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Remote working versus working in an office

Healthy changes to make

The rapid shift to remote working has proven many jobs are capable of being done at home. There are some changes that we need to make if this is going to continue.

  • Separate your home and work responsibilities. Between checking the news and taking care of your children, you may feel pressure to work more.
  • Take regular breaks from work, even just for 10 minutes. It is easy to feel that you're always "being on" - which is how burnout happens. Periodically "signing off" allows you to recharge.
  • A solution may be fewer days per week at home. A 4-day workweek can improve worker's productivity by up to 40 percent.

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Remote working versus working in an office

Remote working versus working in an office

https://bigthink.com/personal-growth/remote-work-life-balance?rebelltitem=1#rebelltitem1

bigthink.com

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Key Ideas

The steady rise of remote workers

Over the last decade, remote working has become more and more popular.

  • In 2003, 19.6 percent of people were considered remote workers.
  • In 2015, the number has climbed to 24.1 percent.
  • A 2019 study of over 1200 full-time workers showed that 62 percent of people were remote workers.
  • With the pandemic in 2020, even more people are forced to telecommute, and working from home became the norm.

According to many outlets, remote work is here to stay.

Remote working vs working in an office

While there are many benefits to working from home, we need to be aware of a few things.

  • Remote workers may be working on average 3.13 more hours at home than at work. Over time, it can become detrimental to your mental health and your productivity.
  • You're eating and exercise habits may become worse while you're working from home. Fifty percent of respondents to the Bluejeans survey say they have not been able to exercise regularly.
  • Distractions can cut your productivity. The most commonly reported distractions that remote workers face are taking care of kids (27.6 percent), scrolling through social media (26.5 percent), checking on the news (26.1 percent), and getting distracted by streaming services (9.7 percent).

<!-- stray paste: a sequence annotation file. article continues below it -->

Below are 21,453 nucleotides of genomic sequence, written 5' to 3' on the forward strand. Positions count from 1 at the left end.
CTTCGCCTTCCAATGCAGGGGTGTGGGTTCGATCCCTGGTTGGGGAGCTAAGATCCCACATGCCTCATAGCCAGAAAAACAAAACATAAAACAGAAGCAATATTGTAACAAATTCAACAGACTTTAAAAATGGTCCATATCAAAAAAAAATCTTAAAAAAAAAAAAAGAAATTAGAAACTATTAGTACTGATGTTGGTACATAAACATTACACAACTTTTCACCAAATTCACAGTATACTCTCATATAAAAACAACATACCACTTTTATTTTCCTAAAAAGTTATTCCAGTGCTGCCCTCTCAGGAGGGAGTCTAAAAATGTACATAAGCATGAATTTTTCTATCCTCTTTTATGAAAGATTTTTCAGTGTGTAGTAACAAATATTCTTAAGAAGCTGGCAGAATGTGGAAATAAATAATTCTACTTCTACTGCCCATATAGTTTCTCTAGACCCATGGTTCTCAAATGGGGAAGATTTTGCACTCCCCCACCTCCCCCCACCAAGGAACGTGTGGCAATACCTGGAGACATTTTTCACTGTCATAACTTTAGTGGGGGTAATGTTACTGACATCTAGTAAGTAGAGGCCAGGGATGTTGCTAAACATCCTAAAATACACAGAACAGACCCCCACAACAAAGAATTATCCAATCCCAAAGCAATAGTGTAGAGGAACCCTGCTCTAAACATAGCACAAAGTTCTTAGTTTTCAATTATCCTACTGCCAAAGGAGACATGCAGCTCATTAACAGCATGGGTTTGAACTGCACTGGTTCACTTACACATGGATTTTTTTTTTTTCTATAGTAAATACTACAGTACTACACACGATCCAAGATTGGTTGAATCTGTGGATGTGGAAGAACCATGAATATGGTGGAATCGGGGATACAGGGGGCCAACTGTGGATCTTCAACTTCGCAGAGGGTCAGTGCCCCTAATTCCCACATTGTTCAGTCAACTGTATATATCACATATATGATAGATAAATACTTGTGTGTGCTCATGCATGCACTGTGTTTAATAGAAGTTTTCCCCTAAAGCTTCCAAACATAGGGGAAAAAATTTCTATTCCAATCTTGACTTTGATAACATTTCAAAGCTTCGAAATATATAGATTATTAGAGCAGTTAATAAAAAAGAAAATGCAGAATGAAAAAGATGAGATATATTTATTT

Healthy changes to make

The rapid shift to remote working has proven many jobs are capable of being done at home. There are some changes that we need to make if this is going to continue.

  • Separate your home and work responsibilities. Between checking the news and taking care of your children, you may feel pressure to work more.
  • Take regular breaks from work, even just for 10 minutes. It is easy to feel that you're always "being on" - which is how burnout happens. Periodically "signing off" allows you to recharge.
  • A solution may be fewer days per week at home. A 4-day workweek can improve worker's productivity by up to 40 percent.

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Working from home misconceptions

Working from home does not mean you are a remote worker. For a lot of people “working from home” is synonymous with not really working, but instead sitting at home in comfy clothes and doing anything but working. Because no one is really watching you.

Rules for remote work
  • Assume remote, even if you have only 1 person that is not coming to the office. So make sure to share all the information from meetings in a written format.
  • Have a private, quiet, dedicated space for working in your home. Preferably with a door that closes.
  • Have the right digital equipment.
  • Over-communicate.
  • Make sure you get to actual meet your colleagues face to face.
  • Have a time overlap with your team.

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Daily Morning Huddle with Coffee Chats

An informal daily huddle where everyone is face-to-face in a virtual meeting, holding a fresh cup of coffee is a great way to start the day with purpose and energy. It requires everyone to wake up early, get dressed and make a cup of coffee.

A morning routine is great for productivity too.

Dance Parties And Music Playlists

Infusing music and dance in your breaks can add a sense of pleasure in the otherwise dull and drab routine, enhancing the immediate virtual surrounding of the extroverts.

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Lower accountability
Lower accountability

Procrastinating is even easier when you have no one looking over your shoulder. Lower accountability can make procrastination more likely at home.

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High tolerance to frustration

People with high frustration tolerances are the ones that generally succeed at remote work. And you can take steps to raise your frustration tolerance and become more conscientious by working on your impulsivity.

A non-conscientious person will find another activity (a distraction most likely) the moment something challenging or uncomfortable comes up. They have to be more conscious to stay in the moment: count to five or take five deep breaths, for example.

A lack of boundaries

When work and personal activities are occurring in the same space, there are no cues for you to behave the way you do at work while you are outside your physical office.

Those who work well from home create boundaries in a work-life world without them. Then, once these parameters are established, people who commit fewer ‘boundary violations’ are better off.

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